Seattle, WA Spinal Cord Stimulator Cost Comparison

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A Spinal Cord Stimulator in Seattle costs $27,686 on average when you take the median of the 58 medical providers who perform Spinal Cord Stimulator procedures in Seattle, WA. The least expensive Spinal Cord Stimulator in Seattle is $5,700 for a Trial Neurostimulator Implantation while the most expensive Spinal Cord Stimulator list price is $27,600 for a Rechargeable Neurostimulator Implantation. There are 3 different types of Spinal Cord Stimulator provided in Seattle, listed below, and the price for each differs based upon your insurance type. As a healthcare consumer you should understand that prices of medical procedures vary and if you shop from the Seattle providers below you may be able to save money. Start shopping today and see what you can save!
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Select any of the procedures below to view detailed cost data and provider comparisons.

Procedure Price Range
Non-Rechargeable Neurostimulator Implantation Cost Average $18,000 - $49,300 Free Quote
Rechargeable Neurostimulator Implantation Cost Average $27,600 - $75,700 Free Quote
Trial Neurostimulator Implantation Cost Average $5,700 - $15,600 Free Quote

Compare Spinal Cord Stimulator Providers in Seattle, WA

Facility City Type
Cedar Medical Specialties Tacoma Ambulatory Surgical Center
Surgery Center Enumclaw Enumclaw Ambulatory Surgical Center
Stevens Hospital Edmonds Acute Care Hospital
Everett Bone and Joint Surgery Center Everett Ambulatory Surgical Center
Auburn Regional Medical Center Auburn Acute Care Hospital
Hillside Medical Surgery Puyallup Ambulatory Surgical Center
Virginia Mason Federal Way South ASC Federal Way Ambulatory Surgical Center
Bel-red Ambulatory Surgical Facility Bellevue Ambulatory Surgical Center
West Tacoma Surgery Center Tacoma Ambulatory Surgical Center
Northwest Hospital and Medical Center Seattle Acute Care Hospital
Tacoma Ambulatory Surgery Center Tacoma Ambulatory Surgical Center
Cascade Valley Arlington Surgery Center Arlington Ambulatory Surgical Center
Highline Medical Center Burien Acute Care Hospital
Pacific Medical Centers Ambulatory Surgical Center Seattle Ambulatory Surgical Center
Issaquah Surgery Center Issaquah Ambulatory Surgical Center
Smc Day Surgery Renton Ambulatory Surgical Center
Kemp Surgery Center Everett Ambulatory Surgical Center
Harborview Medical Center Seattle Acute Care Hospital
The Surgery Center at Rainier Puyallup Ambulatory Surgical Center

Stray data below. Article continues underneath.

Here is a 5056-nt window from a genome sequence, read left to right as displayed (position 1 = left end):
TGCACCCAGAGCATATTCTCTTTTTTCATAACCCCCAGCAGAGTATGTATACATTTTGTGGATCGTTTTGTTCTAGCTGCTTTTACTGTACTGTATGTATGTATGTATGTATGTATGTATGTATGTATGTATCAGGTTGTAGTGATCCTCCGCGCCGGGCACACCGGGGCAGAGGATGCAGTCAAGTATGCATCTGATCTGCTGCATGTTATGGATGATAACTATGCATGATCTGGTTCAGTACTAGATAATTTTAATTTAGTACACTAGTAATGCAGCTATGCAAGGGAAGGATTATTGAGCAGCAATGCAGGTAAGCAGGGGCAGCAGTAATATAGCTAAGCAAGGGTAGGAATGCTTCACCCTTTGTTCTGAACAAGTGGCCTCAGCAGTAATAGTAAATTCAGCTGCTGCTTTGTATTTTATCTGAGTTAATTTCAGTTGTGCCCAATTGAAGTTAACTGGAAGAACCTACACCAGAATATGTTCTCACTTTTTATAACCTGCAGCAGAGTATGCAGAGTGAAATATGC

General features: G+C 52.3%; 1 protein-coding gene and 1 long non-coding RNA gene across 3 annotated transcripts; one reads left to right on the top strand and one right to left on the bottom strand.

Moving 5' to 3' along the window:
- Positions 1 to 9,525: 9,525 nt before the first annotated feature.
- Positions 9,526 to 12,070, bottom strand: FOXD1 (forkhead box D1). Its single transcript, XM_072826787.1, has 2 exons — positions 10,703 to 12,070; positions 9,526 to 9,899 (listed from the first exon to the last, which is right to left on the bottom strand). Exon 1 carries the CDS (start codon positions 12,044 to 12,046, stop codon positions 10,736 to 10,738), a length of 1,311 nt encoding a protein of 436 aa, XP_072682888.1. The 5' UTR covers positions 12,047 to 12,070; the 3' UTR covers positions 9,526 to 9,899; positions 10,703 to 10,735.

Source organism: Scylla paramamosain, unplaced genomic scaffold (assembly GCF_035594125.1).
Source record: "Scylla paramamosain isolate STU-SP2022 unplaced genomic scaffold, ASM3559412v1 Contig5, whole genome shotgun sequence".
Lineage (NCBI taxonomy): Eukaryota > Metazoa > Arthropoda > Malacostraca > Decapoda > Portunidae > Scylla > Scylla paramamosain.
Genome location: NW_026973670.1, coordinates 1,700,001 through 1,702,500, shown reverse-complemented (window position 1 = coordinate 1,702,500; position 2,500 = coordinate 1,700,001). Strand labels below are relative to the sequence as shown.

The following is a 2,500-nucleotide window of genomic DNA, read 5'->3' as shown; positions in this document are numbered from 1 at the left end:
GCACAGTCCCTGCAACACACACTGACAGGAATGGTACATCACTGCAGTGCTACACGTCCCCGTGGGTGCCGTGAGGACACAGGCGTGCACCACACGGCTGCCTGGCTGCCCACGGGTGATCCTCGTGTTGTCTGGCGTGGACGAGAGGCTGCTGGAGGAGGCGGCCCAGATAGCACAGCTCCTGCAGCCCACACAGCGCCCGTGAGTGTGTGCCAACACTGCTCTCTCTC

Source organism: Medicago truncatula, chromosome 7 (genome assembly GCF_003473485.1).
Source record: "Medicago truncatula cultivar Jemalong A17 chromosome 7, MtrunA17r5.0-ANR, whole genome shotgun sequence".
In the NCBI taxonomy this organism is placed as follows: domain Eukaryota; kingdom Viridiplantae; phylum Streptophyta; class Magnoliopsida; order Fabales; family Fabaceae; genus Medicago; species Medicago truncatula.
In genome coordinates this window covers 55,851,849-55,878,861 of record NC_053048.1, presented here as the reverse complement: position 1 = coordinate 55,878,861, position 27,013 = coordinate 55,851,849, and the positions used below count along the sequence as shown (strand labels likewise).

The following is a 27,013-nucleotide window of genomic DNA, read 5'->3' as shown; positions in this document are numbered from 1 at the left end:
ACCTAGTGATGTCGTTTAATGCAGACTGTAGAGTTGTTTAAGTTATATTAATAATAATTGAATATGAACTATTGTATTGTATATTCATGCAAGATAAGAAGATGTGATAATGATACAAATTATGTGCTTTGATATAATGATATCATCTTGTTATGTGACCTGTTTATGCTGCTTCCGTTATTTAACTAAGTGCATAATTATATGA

Good Samaritan Hospital Puyallup Acute Care Hospital
Southlake Clinic Renton Ambulatory Surgical Center
Overlake Hospital Medical Center Bellevue Acute Care Hospital
Saint Joseph Medical Center Tacoma Acute Care Hospital
Cascade Surgery Center Auburn Ambulatory Surgical Center
Auburn Outpatient Surgery Center Auburn Ambulatory Surgical Center
Saint Francis Hospital Federal Way Acute Care Hospital
Swedish Medical Center / First Hill Campus Seattle Acute Care Hospital
Swedish Medical Center / Cherry Hill Campus Seattle Acute Care Hospital
Virginia Mason Lynnwood ASC Lynnwood Ambulatory Surgical Center
The Multispecialty Surgency Center Shoreline Ambulatory Surgical Center
Bellevue Ambulatory Surgery Center Bellevue Ambulatory Surgical Center
Southwest Seattle Surgery Center Burien Ambulatory Surgical Center
Eastside Hospital and Specialty Center Redmond Acute Care Hospital
ASC Polyclinic Surgery Center Seattle Ambulatory Surgical Center
Virginia Mason Bellevue ASC Bellevue Ambulatory Surgical Center
Tacoma General Hospital Tacoma Acute Care Hospital
Providence Everett Medical Center - Colby Campus Everett Acute Care Hospital
Edmonds Center for Outpatient Surgery Edmonds Ambulatory Surgical Center
North Seattle Surgery Center Seattle Ambulatory Surgical Center
Gateway Surgery Center Everett Ambulatory Surgical Center
Cascade Valley Hospital Arlington Acute Care Hospital
Seattle Surgery Center Seattle Ambulatory Surgical Center
Evergreen Hospital Medical Center Kirkland Acute Care Hospital
Trask Surgery Center Everett Ambulatory Surgical Center
Valley General Hospital Monroe Acute Care Hospital
Evergreen Surgical Center Kirkland Ambulatory Surgical Center
Cabrini Tower Ambulatory Surgery Center Seattle Ambulatory Surgical Center
Seattle Cancer Care Alliance Seattle Acute Care Hospital
St Joseph Gig Harbor Same Day Surgery Center Gig Harbor Ambulatory Surgical Center
University of Washington Medical Center Seattle Acute Care Hospital